Coal Age

MAR 2019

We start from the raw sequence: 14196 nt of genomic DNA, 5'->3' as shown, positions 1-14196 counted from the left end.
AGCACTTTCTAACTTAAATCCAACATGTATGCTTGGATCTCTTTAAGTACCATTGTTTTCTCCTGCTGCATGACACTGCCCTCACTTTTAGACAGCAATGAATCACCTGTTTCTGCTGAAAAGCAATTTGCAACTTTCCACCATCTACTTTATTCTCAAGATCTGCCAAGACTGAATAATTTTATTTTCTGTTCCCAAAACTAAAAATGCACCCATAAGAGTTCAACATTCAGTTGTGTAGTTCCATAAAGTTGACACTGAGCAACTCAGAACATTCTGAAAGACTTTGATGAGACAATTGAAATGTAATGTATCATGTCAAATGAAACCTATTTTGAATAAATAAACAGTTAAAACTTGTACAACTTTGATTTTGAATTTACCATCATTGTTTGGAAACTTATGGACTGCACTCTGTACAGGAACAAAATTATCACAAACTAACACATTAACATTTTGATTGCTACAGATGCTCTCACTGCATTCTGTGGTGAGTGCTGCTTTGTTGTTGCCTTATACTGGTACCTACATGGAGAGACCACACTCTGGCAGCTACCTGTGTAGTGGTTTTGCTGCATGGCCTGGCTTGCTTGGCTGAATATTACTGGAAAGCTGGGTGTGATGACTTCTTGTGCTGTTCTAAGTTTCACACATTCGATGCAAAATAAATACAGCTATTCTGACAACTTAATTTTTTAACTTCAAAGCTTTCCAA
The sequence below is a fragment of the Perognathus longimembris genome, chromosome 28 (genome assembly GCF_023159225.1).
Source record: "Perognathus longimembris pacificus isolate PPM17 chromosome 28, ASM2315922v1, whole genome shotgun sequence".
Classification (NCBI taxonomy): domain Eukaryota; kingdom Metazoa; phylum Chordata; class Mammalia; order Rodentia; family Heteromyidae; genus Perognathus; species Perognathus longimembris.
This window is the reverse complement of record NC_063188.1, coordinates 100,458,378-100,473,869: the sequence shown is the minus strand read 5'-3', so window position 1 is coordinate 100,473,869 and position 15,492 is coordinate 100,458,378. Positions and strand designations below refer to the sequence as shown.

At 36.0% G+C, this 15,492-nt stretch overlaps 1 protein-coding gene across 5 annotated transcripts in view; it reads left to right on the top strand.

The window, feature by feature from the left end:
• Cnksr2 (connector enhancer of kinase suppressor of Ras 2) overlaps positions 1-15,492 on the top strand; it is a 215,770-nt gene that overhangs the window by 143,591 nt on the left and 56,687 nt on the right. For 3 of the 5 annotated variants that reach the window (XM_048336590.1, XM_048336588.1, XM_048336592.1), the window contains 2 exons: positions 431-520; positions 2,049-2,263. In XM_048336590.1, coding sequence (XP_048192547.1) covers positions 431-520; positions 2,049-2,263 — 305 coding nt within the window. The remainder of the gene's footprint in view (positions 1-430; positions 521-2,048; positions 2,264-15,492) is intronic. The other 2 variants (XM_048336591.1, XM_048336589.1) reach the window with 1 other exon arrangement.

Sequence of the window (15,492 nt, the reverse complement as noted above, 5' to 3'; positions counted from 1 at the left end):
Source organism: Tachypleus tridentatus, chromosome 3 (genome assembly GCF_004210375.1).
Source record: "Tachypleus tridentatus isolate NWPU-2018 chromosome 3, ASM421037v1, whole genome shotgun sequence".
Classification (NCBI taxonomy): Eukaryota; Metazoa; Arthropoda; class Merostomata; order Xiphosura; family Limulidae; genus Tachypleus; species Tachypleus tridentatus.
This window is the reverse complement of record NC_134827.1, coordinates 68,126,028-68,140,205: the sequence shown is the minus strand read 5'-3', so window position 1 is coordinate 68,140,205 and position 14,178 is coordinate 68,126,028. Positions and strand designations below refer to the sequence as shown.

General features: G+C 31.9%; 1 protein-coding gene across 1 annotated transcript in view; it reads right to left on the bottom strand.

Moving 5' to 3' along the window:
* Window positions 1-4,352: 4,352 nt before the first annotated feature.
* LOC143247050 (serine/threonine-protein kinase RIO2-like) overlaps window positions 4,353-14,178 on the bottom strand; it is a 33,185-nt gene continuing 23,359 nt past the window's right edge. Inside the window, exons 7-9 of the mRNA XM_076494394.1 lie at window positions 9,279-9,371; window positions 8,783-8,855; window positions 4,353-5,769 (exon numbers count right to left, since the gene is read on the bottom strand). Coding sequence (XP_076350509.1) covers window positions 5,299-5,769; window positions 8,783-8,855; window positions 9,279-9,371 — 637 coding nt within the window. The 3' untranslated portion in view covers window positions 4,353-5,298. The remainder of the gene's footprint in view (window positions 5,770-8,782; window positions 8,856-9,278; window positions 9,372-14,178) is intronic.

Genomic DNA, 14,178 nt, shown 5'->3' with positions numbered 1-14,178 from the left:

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March 2019 27 blasting continued the Russian engineer Kusnetsov completed a decade-long study try- ing to develop this relationship and determined that no such powder factor existed because just changing small variables would cause large changes to the fragmentation. It has been known since the early 1600s that one of the most import- ant variables in the blast design is the line of resistance, or what we call the burden today. Throughout the late 1940s and early 1950s, dozens of empirical equations were devel- oped by various researchers and ex- plosive companies to determine this burden based off of borehole pres- sure, modifications to the Haussler Equations, weight of explosive, and many more variables. The problem was that while they understood the spacing was also extremely im- portant, methods to determine the spacing did not readily exist due to the variations of spacing with bench height. Powder factor design was then used to fill the gap by setting an arbitrary powder factor, and after designing the burden, stemming, and subdril, the spacing would be adjusted to match this arbitrary powder factor. This design technique made an incorrect assumption that the rock would exhibit the same breakage and the blast would behave the same if the same powder factor is used, which was known to be false even in the 1870s. This was a de- sign technique based off of ease of design and experienced-based guessing at values. Modern design methods exist today to determine each blast-design variable based on the performance desired in a blast. The main problem in using any de- sign methodology based on powder factor (including energy factor) is that as multiple variables change in the blast, the powder factor wide- ly changes. This is not taking into account in powder factor design and the end result is the develop- ment of a poor spacing that creates problems in the blast, such as large boulders and fines and reduces the throw of the blast. A few of the variables that dramatically impact powder factor are the rock mass, the rock matrix, the charge dimension (which is influenced by the bench height and charge diameter), the hole-to-hole timing, the row-to-row timing, the stemming material, and the configuration of blast. For the remainder of this article, any numbers indicated with pow- der factor will be considered in lb/ yd 3 and next to it will be the met- ric-equivalent kilograms per cubic meter (kg/m 3 ) in parenthesis. An ex- ample is where a powder factor of 1 lb/yd 3 will be listed as 1 (0.59). Rock Matrix When looking at the rock matrix, the actual type of rock is of con- cern. It is easy to determine whether the rock is a sandstone or shale, but the difficulty lies in the deter- mination of what the exact powder factor should be for this rock. Since the 1940s, many have believed as the ancient blasters once did, that there was an exact number that could be used as base on the rock, or the rock's strength, to determine the total amount of explosive used. In the 1950s, Kusnetsov did more than a decade of research in Rus- sia with the attempt to determine the optimal powder factor for all rock types so that Russian mines could optimally blast with the best fragmentation. Kusnetsov tested multiple charges with variations to diameter, length, type of rock, type of explosive, stemming, etc. After a decade of study, he concluded there was no unique powder factor, but a range of powder factors. This range was not solely based on the rock matrix or the rock character- istics, but instead on all the other variables associated with the ex- plosive. This was for single-charge work, yet alone multiple charge blasts were spacing and timing are also of large concern. At best, a range of 0.75 (0.44) to 1.25 (0.74) was considered as an appropriate range for blasting. Weaker rocks are typically blasted between 0.75 (0.44) and 1.1 (0.65) and stronger rocks are blasted be- tween 1 (0.59) and 1.5 (0.89). The importance to design is extreme, es- pecially in the determination of the spacing where the change from 0.75 (0.44) to 1.25 (0.89) would change the spacing by more than 50% in many cases. Today, the powder fac- tor is still not defined enough for specific rocks that it can reasonably be approached as a design tool. Figure 1—Stiffness Ratio to Powder Factor based on the Independent Variable Konya Design.

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